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Why Do We Love Heirlooms?

 For That Incredible Flavor


Why do I love heirlooms? It’s for that incredible flavor that can only be found in heirloom vegetables. I was a picky eater as a kid, and that continued as I grew up. I didn’t like that many vegetables. But I learned that it was the vegetable variety and not the vegetable that was the problem.

I first learned about heirlooms at a talk given by an Amish farmer. He said that his friend had a brix meter. That’s a meter that measures sugar content. He said that the higher the sugar content, the higher the nutrients and the better the flavor. He also said that they grew heirlooms next to hybrids, and the heirlooms always had a higher brix content. More sugar, more nutrients, more flavor.

So I started growing heirlooms, and I decided to grow everything. It didn’t matter if I didn’t like it, I was going to grow it. And I found out that I loved everything! Eggplant and zucchini, tomatoes and peppers, swiss chard and beets. Unusual or normal, they were all wonderful!


What is an Heirloom?

There is a lot of confusion about what makes a vegetable an heirloom. The first thing a vegetable must be is open pollinated. That means that if it is bred to itself, the resulting seeds are the same vegetable variety. 

 The second thing that is necessary for a vegetable to be an heirloom is that it is old. There’s a lot of arguments about how old is old enough.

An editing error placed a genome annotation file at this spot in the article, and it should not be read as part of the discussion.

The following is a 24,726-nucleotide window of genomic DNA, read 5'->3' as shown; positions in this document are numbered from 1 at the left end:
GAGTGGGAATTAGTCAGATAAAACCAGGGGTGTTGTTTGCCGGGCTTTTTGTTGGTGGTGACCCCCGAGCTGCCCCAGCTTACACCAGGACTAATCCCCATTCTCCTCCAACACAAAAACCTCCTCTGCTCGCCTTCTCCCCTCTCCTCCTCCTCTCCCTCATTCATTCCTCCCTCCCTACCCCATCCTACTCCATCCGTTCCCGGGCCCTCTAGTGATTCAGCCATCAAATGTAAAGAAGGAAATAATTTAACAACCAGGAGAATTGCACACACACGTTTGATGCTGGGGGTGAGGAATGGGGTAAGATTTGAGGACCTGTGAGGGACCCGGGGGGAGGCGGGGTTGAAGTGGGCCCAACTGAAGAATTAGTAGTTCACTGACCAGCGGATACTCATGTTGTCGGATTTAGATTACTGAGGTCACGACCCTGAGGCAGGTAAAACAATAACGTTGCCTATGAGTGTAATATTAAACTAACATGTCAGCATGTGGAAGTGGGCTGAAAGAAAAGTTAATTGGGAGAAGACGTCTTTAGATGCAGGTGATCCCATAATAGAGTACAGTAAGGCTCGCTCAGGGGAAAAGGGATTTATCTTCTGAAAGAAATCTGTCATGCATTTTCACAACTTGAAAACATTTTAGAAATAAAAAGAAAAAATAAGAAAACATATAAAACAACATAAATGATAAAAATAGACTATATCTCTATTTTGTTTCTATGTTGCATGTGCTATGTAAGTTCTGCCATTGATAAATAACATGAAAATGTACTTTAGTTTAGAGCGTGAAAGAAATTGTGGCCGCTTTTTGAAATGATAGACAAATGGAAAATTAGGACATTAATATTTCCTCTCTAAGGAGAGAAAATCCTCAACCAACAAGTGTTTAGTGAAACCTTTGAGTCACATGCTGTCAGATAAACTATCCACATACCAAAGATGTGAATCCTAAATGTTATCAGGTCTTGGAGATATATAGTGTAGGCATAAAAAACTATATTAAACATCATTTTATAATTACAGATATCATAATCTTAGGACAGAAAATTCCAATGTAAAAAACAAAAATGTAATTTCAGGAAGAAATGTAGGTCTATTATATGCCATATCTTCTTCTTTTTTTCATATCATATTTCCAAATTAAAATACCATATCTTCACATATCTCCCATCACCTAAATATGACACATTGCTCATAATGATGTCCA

We define an heirloom as a vegetable that is 50 or more years old. Why? Because we want the vegetable to have been around a while to prove itself. You know that someone wanted that vegetable around for over 50 years, and that means a lot.The other possibility is a hybrid. That happens when you breed two different vegetable varieties together. The resulting vegetable has a lot of the traits of both parents. But if you breed a hybrid to a hybrid, the resulting seed will be a weird combination of the grandparents. Some will be good, others bad, and you don’t know what you’ll get. Sometimes the seeds are even sterile and don’t produce any fruit.

Tried and Tested by Timesquash-small-tall.jpg

Heirlooms are Old, at least 50 years old.  Through the years they’ve seen a lot of things.  They’ve seen weather extremes, diseases and pests.  They’ve had the time to incorporate some resistance to those diseases and hardiness to deal with weather extremes.  Each vegetable has been saved by people who loved that vegetable.  Loved by people like you and me.  Mostly loved for their amazing flavor, each vegetable was selected for a reason.  Some for growing in cool climates or hot climates, or others for the earliest vegetable or the biggest vegetable, just to name a few.  But you know that each heirloom vegetable is special.   

gavin-o-brien-kids-with-veggies-small.jpgLink to the Past and the Future 

These are the vegetables your grandparents grew. They were cherished and passed down from generation to generation. Some were hand carried to the United States from all over the world to start gardens here. These were prized possessions and family heirlooms.

These are the vegetables that have the flavor you remember vegetables used to have. The amazing flavor that you can share with your children. You can share with them your love of gardening and great food, the same way your parents and grandparents did with you.

These are the vegetables that you will share with your children and they will pass on to their children.